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Saturday, June 22, 2024 | Back issues
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Texas Intervenes in|Same-Sex Marriage Case

AUSTIN, Texas (CN) - Texas Attorney General Ken Paxton filed a plea in intervention Wednesday in a probate case in which a woman claims heirship based on a common-law marriage with her late partner.

Travis County Probate Judge Guy Herman had ruled on Tuesday that Texas' ban on same-sex marriage is unconstitutional.

In the underlying case involving the Estate of Stella Marie Powell, Sonemaly Phrasavath claimed she was in a same-sex, common-law marriage with Powell and was an intestate heir.

But Texas does not allow a party to try to prove a common law same-sex marriage since it does not recognize same-sex marriage.

Powell's siblings, James Powell and Alice Huseman, filed a brief in support of their special exceptions and a motion to dismiss Phrasavath's claims that she had an interest in their sister's estate.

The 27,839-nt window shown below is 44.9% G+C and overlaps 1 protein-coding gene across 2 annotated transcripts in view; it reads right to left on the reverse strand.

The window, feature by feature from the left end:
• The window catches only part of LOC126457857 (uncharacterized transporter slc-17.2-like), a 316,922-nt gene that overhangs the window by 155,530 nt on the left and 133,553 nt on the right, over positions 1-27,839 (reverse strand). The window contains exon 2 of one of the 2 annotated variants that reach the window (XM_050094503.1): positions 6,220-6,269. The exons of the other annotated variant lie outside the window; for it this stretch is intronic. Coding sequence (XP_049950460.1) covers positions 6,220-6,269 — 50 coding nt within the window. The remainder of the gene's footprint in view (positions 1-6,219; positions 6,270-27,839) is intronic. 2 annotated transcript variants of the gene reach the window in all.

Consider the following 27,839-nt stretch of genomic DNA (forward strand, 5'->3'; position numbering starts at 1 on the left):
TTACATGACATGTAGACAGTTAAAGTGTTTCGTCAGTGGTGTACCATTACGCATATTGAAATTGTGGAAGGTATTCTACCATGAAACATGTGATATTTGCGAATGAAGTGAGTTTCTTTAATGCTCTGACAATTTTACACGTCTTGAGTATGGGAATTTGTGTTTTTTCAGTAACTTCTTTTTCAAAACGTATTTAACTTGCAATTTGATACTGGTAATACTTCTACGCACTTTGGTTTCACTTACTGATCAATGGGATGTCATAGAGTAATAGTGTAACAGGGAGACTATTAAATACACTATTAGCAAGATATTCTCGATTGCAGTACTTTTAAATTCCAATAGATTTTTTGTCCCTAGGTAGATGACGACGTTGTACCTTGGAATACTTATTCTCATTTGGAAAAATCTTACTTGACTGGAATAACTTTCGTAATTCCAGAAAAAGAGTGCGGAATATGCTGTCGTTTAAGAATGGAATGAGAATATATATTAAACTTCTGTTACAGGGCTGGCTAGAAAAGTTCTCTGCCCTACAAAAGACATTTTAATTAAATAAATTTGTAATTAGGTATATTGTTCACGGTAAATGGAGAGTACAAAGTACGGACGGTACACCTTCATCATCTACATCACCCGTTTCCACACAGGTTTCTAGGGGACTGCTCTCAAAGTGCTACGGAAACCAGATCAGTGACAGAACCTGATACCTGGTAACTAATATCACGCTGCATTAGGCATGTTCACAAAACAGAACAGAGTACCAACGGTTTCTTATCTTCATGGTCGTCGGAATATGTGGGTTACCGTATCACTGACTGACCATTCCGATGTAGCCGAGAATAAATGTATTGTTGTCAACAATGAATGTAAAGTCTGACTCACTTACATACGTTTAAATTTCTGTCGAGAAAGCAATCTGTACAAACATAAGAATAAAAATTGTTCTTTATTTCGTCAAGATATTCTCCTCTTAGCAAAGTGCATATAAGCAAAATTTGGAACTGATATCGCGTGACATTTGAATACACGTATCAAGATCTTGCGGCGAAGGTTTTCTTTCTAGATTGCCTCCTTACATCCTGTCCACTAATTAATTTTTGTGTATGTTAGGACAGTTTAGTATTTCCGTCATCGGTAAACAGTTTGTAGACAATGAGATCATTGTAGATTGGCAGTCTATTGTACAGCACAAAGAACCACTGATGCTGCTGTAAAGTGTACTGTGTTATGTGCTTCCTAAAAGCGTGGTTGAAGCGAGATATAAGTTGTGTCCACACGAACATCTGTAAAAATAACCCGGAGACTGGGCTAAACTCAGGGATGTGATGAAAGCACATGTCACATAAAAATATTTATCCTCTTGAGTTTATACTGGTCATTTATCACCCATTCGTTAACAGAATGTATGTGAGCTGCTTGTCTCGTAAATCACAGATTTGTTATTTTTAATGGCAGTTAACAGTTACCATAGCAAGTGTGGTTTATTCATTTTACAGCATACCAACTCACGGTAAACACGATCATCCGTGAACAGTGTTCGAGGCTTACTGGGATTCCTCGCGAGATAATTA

Judge Herman denied the special exceptions of Powell and Huseman and ruled that the state's laws banning same-sex marriage were unconstitutional because "such restrictions and prohibitions violate the Due Process Clause and the Equal Protection Clause of the Fourteenth Amendment to the United States Constitution."

The laws in question are Texas Family Code 2.401, Texas Family Code 6.204(b), and Article I, 32 of the Texas Constitution.

On Wednesday, Attorney General Ken Paxton intervened in Phrasavath's case, sought a stay from the Texas Supreme Court, and asked the court to overturn Judge Herman's order.

"Texas law is clear on the definition of marriage, and I will fight to protect this sacred institution and uphold the will of Texans, who voted overwhelmingly in favor of a constitutional amendment defining the union as between one man and one woman," Paxton said in a statement. "The probate judge's misguided ruling does not change Texas law or allow the issuance of a marriage license to anyone other than one man and one woman."

Travis County Clerk Dana DeBeauvoir called Herman's ruling "a great step toward marriage equality." The clerk is not yet issuing marriage licenses to same-sex couples because Herman did not instruct her to do so, and there is related federal litigation pending in the 5th Circuit and in the U.S. Supreme Court.

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